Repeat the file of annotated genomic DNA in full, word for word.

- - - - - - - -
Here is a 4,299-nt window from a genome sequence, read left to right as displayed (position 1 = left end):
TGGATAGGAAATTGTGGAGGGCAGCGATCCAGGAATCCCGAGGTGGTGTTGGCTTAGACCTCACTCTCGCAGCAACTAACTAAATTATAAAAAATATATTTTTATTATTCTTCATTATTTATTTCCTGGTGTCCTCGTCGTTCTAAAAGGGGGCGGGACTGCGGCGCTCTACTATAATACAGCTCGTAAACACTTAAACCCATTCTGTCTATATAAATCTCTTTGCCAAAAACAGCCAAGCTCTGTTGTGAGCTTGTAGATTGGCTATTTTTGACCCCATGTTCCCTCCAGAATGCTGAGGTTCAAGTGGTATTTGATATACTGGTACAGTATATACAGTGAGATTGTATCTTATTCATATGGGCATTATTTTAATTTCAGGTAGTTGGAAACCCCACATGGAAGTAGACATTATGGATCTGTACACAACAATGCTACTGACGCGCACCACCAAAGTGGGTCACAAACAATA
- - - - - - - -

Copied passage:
Here is a 4,299-nt window from a genome sequence, read left to right as displayed (position 1 = left end):
TGGATAGGAAATTGTGGAGGGCAGCGATCCAGGAATCCCGAGGTGGTGTTGGCTTAGACCTCACTCTCGCAGCAACTAACTAAATTATAAAAAATATATTTTTATTATTCTTCATTATTTATTTCCTGGTGTCCTCGTCGTTCTAAAAGGGGGCGGGACTGCGGCGCTCTACTATAATACAGCTCGTAAACACTTAAACCCATTCTGTCTATATAAATCTCTTTGCCAAAAACAGCCAAGCTCTGTTGTGAGCTTGTAGATTGGCTATTTTTGACCCCATGTTCCCTCCAGAATGCTGAGGTTCAAGTGGTATTTGATATACTGGTACAGTATATACAGTGAGATTGTATCTTATTCATATGGGCATTATTTTAATTTCAGGTAGTTGGAAACCCCACATGGAAGTAGACATTATGGATCTGTACACAACAATGCTACTGACGCGCACCACCAAAGTGGGTCACAAACAATA